As the year is coming to an end, I can’t help but take a walk down memory lane to reminisce and reflect on the journey of the cloud threat landscape. Here’s my take on this 2022 recap of cloud threats.
First things first, I think it’s safe to say that this year has been a rollercoaster of non-stop cyberattacks. Particularly the cloud threat landscape, it truly feels like the massive potholes in front of my home. Every 6-10 weeks, we get the same potholes, in the same place, only slightly bigger and worse than the first one and the threat landscape this year for public clouds has been no different. However, while the fundamental TTPs have not shifted, what we have seen is an evolution in long-chained attacks – where more traditional techniques such as social engineering have been combined with cloud misconfigurations and over-privileged identities – resulting in more impactful breaches for organizations. Now let’s dive into some of the observed patterns.
- Over-provisioned Privileges: The year started with LAPSUS$ making a big name for themselves by leveraging breached credentials and bypassing MFA to go for a joyride into several high-profile organizations. Once they established a beachhead into an organization, they moved laterally - stealing admin credentials and eventually getting ahold of highly privileged credentials for both cloud and on-prem resources. They were successful in compromising several cloud workloads and gaining access to sensitive data. Organizations continue to fail in tracking potential blast radiuses for human and non-human identities, which results in longer root cause analysis and wider impact in terms of data loss.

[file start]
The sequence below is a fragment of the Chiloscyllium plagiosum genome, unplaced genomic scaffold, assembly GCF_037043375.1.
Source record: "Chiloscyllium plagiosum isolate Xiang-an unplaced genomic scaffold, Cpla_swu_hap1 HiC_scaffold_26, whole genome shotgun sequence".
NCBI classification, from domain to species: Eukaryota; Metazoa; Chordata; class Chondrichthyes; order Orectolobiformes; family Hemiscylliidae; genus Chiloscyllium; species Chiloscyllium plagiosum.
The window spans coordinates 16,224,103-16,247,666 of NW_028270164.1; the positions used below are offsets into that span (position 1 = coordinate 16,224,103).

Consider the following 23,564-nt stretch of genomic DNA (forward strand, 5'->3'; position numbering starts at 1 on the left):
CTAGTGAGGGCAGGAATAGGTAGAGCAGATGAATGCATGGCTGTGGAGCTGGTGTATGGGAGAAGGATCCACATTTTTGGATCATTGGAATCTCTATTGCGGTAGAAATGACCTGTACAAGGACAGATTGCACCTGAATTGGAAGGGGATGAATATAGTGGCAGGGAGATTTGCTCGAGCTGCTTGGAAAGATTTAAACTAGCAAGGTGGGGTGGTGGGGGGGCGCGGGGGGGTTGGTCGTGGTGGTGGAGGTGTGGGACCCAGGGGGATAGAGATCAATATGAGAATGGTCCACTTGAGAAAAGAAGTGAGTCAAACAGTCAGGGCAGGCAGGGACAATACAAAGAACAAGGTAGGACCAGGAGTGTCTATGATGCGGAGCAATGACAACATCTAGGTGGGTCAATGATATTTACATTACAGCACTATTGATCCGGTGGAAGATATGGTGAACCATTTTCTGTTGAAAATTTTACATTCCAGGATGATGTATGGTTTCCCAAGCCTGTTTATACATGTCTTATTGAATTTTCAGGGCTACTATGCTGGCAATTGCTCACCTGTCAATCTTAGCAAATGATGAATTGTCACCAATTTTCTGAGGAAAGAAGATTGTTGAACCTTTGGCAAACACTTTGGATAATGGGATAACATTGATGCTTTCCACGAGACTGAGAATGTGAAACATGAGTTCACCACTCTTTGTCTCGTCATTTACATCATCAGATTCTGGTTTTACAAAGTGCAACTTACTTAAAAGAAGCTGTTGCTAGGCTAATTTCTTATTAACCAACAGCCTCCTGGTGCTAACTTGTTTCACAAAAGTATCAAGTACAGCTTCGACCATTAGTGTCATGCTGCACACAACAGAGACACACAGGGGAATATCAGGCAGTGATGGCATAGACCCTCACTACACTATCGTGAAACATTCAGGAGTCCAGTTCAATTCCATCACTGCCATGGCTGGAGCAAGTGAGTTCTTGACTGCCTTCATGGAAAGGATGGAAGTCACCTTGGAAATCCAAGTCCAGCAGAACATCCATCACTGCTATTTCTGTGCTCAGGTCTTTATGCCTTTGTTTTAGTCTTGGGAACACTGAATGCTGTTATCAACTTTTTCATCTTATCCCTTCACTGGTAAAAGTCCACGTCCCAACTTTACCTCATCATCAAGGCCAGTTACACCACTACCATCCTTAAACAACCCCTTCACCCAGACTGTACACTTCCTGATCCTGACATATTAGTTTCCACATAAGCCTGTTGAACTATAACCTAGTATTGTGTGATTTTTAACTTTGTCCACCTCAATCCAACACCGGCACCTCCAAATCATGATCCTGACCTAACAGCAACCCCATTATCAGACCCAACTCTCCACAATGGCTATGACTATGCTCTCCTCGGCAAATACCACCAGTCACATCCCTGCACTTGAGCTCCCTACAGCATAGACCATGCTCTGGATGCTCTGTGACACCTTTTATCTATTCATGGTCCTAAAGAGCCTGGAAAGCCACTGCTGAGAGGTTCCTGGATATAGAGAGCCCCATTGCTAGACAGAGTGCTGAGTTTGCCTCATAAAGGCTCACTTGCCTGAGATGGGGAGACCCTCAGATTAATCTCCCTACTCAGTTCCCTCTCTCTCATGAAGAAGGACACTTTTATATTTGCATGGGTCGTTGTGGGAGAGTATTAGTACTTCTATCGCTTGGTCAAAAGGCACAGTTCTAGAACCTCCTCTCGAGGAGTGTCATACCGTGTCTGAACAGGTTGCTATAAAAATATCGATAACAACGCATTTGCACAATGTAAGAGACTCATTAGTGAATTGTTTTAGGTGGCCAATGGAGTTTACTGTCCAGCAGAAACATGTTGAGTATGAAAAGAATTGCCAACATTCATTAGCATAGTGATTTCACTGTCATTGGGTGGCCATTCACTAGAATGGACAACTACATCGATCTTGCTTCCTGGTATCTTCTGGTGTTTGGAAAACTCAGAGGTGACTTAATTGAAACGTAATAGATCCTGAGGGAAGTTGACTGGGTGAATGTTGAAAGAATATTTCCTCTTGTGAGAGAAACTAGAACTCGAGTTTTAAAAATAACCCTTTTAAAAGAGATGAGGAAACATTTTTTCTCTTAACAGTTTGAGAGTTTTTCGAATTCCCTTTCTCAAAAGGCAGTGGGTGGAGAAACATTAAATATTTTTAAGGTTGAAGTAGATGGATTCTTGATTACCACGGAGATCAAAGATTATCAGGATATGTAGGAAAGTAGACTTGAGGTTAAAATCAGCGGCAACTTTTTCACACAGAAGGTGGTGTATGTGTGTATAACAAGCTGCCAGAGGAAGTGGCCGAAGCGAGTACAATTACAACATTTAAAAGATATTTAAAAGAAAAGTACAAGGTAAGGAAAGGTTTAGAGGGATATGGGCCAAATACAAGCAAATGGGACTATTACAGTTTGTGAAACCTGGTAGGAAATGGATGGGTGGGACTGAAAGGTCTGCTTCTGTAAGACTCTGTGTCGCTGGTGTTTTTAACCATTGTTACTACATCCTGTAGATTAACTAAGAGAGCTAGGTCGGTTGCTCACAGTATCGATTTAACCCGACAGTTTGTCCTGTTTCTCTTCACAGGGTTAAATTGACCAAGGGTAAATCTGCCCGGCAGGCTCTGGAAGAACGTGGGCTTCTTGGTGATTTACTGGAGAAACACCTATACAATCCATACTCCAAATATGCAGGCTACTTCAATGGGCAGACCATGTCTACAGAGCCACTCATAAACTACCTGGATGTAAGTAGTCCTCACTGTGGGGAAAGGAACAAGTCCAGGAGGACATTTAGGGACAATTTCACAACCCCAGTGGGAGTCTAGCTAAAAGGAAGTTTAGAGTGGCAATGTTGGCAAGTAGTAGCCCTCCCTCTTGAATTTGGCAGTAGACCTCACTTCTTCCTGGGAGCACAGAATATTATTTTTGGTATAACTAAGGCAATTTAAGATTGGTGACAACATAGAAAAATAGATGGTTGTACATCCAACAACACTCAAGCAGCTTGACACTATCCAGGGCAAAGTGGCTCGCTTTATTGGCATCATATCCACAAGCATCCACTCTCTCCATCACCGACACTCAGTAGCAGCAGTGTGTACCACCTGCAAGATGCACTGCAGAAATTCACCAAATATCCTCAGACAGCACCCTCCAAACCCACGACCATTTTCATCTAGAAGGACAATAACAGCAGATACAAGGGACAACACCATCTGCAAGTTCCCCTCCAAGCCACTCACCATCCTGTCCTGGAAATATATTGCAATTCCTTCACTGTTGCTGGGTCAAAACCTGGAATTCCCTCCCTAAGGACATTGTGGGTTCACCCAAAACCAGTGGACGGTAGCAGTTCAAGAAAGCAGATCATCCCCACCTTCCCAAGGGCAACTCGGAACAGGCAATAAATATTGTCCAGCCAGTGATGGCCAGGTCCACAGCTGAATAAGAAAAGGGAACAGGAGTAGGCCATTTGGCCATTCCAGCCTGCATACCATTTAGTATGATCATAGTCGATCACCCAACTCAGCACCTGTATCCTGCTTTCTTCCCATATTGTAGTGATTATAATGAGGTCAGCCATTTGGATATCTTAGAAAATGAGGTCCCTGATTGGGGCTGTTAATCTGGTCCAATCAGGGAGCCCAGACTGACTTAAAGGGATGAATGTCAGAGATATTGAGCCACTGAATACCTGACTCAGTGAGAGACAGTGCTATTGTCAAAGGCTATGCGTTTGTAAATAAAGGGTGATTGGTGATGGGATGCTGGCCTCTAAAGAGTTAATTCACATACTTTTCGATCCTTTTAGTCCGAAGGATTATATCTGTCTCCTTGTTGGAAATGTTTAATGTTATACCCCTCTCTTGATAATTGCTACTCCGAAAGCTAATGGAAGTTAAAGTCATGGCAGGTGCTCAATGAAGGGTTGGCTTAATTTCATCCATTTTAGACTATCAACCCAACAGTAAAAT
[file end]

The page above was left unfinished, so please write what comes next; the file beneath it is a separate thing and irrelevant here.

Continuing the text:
- Insider Threats: Organizations continue to miss exploitable access paths to sensitive data in their public cloud. The ability to understand indirect access paths to sensitive data is crucial in understanding how to mitigate risk of insider threats in the public cloud. For e.g. user has access to EC2 instance which has access to an S3 bucket and therefore has a transitive relationship with the data.
- Resource Misuse - Stale/Unused Objects: One of the key reasons the cloud improves productivity is because of the ability to move large quantities of data around. However, accidental sharing of database or disk snapshots or inadvertent access into these resources have resulted in several breaches this year. Unused IAM objects such as access roles, service principles and API access keys and continued to be an access vehicle for threat actors into organizations.
- Poor Appsec - Poorly coded web applications continue to provide front door access to cloud environments. Once exploited, threat actors can leverage the OWASP top 10 attack vectors such as SSRF / CSRF to gain access to the cloud metadata services and move laterally through poorly configured IAM roles. Organizations continually fail to harden cloud metadata services such as the instance metadata service(IMDS) in AWS